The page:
28 Days Later begins with a great horror movie premise. A group of British activists free infected animals from their cages, unleashing a deadly “rage” virus on the human population. Twenty-eight days after the virus took hold of the city, a bicycle courier named Jim awakens from a coma, unaware of the devastation. In one of the year’s best cinematic sequences, horror or otherwise, Jim leaves the hospital to find a deserted London. Director Danny Boyle (Trainspotting, Shallow Grave) infuses the shots of the empty streets with a sense of dread. As Jim wanders through the vacant Piccadilly Circus the feeling of foreboding grows as he realizes that something catastrophic has happened here. And that’s just the first ten minutes. (The scenes of London’s deserted streets were shot just after dawn on weekdays. Because of the traffic, they could only shoot for a couple of minutes each day. Crewmembers frequently had to stop and ask clubbers not to walk into shots.)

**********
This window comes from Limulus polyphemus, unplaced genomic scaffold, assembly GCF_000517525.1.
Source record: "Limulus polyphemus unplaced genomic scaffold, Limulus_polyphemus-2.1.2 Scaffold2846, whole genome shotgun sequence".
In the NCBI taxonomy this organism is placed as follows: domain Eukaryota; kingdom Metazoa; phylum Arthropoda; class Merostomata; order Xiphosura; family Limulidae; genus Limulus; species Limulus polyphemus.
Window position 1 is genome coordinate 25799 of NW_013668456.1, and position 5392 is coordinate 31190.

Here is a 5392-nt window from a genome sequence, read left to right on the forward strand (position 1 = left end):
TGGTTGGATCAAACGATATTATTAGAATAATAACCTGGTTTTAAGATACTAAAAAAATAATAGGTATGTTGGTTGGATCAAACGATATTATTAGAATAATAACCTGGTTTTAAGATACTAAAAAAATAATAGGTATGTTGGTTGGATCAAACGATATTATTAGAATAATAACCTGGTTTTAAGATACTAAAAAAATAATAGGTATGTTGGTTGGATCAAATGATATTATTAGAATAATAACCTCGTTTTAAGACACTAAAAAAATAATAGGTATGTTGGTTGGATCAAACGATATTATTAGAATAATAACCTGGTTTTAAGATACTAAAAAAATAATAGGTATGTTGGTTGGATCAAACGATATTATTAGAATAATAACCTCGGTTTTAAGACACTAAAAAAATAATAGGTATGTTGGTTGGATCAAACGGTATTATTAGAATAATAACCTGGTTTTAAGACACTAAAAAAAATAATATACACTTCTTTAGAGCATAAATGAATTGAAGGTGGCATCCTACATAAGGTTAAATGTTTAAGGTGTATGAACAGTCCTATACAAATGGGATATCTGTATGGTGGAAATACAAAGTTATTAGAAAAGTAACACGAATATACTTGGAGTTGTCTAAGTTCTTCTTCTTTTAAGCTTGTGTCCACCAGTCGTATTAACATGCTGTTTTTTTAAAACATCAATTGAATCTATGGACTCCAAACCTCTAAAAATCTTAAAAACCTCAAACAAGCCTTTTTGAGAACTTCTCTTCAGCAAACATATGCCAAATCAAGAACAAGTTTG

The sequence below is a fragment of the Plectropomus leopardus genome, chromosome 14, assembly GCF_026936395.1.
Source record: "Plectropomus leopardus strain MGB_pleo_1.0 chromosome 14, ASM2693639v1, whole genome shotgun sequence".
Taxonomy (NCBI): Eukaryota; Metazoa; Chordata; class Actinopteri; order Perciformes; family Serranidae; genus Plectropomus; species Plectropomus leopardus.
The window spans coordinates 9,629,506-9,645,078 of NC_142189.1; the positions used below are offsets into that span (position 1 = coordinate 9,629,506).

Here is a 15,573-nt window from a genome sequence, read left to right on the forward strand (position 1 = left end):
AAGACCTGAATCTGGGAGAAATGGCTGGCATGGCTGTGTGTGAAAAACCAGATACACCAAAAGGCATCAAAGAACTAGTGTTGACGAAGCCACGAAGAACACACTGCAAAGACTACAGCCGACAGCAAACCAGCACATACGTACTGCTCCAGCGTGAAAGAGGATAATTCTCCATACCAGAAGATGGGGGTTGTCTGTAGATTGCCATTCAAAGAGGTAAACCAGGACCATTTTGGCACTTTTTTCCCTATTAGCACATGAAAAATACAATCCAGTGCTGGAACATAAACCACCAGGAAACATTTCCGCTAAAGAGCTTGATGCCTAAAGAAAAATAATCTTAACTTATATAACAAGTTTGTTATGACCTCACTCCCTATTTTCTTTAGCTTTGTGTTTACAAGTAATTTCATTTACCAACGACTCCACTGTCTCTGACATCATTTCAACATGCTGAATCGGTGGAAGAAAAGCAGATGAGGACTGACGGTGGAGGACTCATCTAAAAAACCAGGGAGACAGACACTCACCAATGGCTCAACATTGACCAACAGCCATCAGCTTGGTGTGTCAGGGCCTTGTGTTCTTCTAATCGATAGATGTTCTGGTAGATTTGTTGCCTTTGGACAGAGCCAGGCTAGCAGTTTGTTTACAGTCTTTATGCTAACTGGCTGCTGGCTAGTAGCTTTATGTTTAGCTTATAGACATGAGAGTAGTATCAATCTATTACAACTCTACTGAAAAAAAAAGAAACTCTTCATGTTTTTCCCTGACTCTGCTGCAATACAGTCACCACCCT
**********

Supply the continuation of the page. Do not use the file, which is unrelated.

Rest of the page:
Boyle deftly juggles two distinct ideas in 28 Days Later. It is a full blown Halloween flick, complete with drooling angry zombies, (although hard-core gore fans will be disappointed, most of the horror here is psychological) but at its core it is also a compelling study of human nature and the will to survive. Each character is fully rounded, and none are superfluous in this tough drama.
Selena (Naomie Harris), for example, isn’t a damsel in distress, nor is she simply a hard-nosed zombie killer. She is a layered character, a normal person who is placed in an unimaginable circumstance and is dealing with it on an instinctual level. She isn’t a killer, but she’ll kill to survive. “Staying alive is as good as it gets,” she says grimly.